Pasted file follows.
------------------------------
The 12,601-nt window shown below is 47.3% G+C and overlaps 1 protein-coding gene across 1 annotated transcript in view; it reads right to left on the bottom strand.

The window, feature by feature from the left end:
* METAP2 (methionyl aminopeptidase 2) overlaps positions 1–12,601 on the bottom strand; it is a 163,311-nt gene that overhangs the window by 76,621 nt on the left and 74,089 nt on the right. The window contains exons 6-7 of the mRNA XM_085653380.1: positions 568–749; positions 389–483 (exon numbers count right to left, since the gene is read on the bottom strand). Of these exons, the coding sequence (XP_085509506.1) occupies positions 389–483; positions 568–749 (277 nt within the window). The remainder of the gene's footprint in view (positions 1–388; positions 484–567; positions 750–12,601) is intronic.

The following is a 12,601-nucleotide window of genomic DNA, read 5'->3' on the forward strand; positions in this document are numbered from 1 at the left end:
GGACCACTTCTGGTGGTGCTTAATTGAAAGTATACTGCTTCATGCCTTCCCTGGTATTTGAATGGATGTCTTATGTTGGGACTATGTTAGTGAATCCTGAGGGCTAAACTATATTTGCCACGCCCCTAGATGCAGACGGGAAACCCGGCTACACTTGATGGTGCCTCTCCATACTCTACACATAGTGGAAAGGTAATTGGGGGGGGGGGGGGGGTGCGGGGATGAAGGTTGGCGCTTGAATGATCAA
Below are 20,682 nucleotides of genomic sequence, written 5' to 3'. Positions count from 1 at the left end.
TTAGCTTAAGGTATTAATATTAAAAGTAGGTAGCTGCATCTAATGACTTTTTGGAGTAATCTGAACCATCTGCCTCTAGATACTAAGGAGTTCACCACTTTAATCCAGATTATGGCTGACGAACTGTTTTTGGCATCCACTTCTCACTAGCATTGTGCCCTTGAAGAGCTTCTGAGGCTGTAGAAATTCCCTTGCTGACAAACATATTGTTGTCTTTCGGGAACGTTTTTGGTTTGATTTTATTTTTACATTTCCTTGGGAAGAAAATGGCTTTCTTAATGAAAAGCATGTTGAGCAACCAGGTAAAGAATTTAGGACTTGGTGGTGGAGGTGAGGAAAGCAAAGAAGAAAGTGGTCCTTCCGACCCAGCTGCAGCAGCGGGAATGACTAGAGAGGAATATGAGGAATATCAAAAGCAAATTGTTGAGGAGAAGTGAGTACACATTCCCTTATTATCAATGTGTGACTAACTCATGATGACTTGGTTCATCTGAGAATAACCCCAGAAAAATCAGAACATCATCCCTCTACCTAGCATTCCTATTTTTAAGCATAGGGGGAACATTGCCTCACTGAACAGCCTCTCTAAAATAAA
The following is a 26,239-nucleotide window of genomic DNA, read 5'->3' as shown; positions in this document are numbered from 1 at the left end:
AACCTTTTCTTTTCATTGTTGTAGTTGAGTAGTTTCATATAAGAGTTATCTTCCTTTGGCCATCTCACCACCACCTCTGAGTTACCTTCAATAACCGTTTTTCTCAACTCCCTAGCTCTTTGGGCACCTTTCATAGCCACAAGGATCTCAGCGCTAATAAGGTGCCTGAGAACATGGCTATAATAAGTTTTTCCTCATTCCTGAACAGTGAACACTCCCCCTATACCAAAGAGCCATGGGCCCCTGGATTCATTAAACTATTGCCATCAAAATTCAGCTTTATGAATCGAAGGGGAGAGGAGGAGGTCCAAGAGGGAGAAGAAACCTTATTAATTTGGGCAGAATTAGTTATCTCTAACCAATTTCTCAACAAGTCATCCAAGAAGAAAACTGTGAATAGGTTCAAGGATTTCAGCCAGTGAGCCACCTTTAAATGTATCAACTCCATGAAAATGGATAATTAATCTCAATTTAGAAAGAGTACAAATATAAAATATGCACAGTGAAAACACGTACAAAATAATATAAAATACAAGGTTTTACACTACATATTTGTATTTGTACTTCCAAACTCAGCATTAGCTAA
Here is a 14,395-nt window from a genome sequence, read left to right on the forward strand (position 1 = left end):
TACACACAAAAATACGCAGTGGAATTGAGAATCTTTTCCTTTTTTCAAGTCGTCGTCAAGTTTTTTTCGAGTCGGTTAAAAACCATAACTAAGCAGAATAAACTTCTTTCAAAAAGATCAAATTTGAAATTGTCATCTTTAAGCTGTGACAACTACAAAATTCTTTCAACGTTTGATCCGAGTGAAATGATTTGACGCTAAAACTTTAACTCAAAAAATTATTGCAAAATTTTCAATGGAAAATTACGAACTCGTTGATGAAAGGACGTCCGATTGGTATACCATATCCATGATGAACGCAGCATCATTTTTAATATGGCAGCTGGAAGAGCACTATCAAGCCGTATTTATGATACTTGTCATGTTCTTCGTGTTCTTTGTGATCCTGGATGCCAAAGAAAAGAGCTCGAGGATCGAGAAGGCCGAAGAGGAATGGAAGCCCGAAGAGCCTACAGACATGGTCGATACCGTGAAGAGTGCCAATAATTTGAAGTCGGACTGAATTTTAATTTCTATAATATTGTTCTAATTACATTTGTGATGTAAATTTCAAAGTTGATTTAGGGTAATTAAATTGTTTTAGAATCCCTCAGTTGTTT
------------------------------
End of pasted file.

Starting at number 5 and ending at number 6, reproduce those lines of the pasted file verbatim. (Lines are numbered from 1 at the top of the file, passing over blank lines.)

GGACCACTTCTGGTGGTGCTTAATTGAAAGTATACTGCTTCATGCCTTCCCTGGTATTTGAATGGATGTCTTATGTTGGGACTATGTTAGTGAATCCTGAGGGCTAAACTATATTTGCCACGCCCCTAGATGCAGACGGGAAACCCGGCTACACTTGATGGTGCCTCTCCATACTCTACACATAGTGGAAAGGTAATTGGGGGGGGGGGGGGGGTGCGGGGATGAAGGTTGGCGCTTGAATGATCAA
Below are 20,682 nucleotides of genomic sequence, written 5' to 3'. Positions count from 1 at the left end.